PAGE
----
The negative for FLOWERS, like other retailers operating during the pandemic period, was grappling with supply chain issues and dramatically higher shipping costs. The cost of having a container shipped has now dropped significantly. FLWS, during the worst period, had worked to keep more than ample inventory of non-perishables since the supply-chain was not reliable. As a result, they are still working off more expensive inventory, which has the effect of a higher cost of goods sold, this shows up on financials as narrower profit margins. The working off of this more expensive inventory and replenishing it with goods with lower shipping costs should serve to expand profit margins going forward, even if revenue remains neutral.


How might this this apply to other ecommerce companies? Flowers has innovative management that is not afraid to experiment with technology and adapt to their business those which helps save them money or reach more customers. A good way to discern this is by attending industry conferences such as NobleCon19 in December or attending roadshows as I did to meet FLWS management.

 Another characteristic that this company had, that is admirable, is an acceleration of users during the pandemic that may not have otherwise decided to buy online. The company makes good use of this larger root system and stays in touch with the customers using its expanded list, sharing thoughts on other offerings.  

An interesting situation of 1(800) that may exist with others is the changed cost of shipping and inventory. This negative, which is still unwinding, provides a declining cost of goods sold for a period of time. This could translate into higher earnings, depending on other market and business factors – this could get the attention of investors. It’s important to note that once inventories are worked off, margins would stabilize, and lower-cost inventories would no longer contribute to net earnings.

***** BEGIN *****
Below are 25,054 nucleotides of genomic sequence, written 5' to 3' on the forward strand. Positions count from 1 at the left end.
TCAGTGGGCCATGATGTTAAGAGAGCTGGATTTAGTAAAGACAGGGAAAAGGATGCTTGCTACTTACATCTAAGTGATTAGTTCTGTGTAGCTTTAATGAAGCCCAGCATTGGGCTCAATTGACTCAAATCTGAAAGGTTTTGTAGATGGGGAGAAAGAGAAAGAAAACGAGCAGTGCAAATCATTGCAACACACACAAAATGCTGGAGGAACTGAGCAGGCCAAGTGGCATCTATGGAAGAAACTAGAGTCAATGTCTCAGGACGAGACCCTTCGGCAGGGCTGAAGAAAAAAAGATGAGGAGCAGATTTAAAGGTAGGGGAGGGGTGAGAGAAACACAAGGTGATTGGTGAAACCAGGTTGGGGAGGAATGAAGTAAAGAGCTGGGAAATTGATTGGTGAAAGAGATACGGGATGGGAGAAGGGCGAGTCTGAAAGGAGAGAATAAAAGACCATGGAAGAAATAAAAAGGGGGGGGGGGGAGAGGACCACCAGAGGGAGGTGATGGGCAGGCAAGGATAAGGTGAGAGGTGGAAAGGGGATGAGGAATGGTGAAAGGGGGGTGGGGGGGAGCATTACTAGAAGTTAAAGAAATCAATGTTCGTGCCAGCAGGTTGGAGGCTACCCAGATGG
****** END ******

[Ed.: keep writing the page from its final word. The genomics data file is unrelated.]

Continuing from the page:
Take Away

Meeting with management, in this case at a road show sponsored by Noble Capital Markets (see calendar here), or at a large investor conference such as NobleCon (Information provided here)  helps provide insight into a company itself, an evaluation of management, plus ideas of what to look for in related companies. I wouldn’t expect CNBC or Bloomberg to spend as much time discussing a $621 million company as they spend on AAPL or MSFT, nor would I expect that the average investor can have breakfast with  Elon Musk of Tesla or Mark Zuckerberg of META, and get to know their plans, their company, and current industry factors that they are challenged with.

If you are serious about discovering what’s beyond CNBC, Stocktwits, and Yahoo Finance, I recommend attending a meet-the-management style road show and if you can, an investment conference that showcases industries you are interested in.

Paul Hoffman

Managing Editor, Channelchek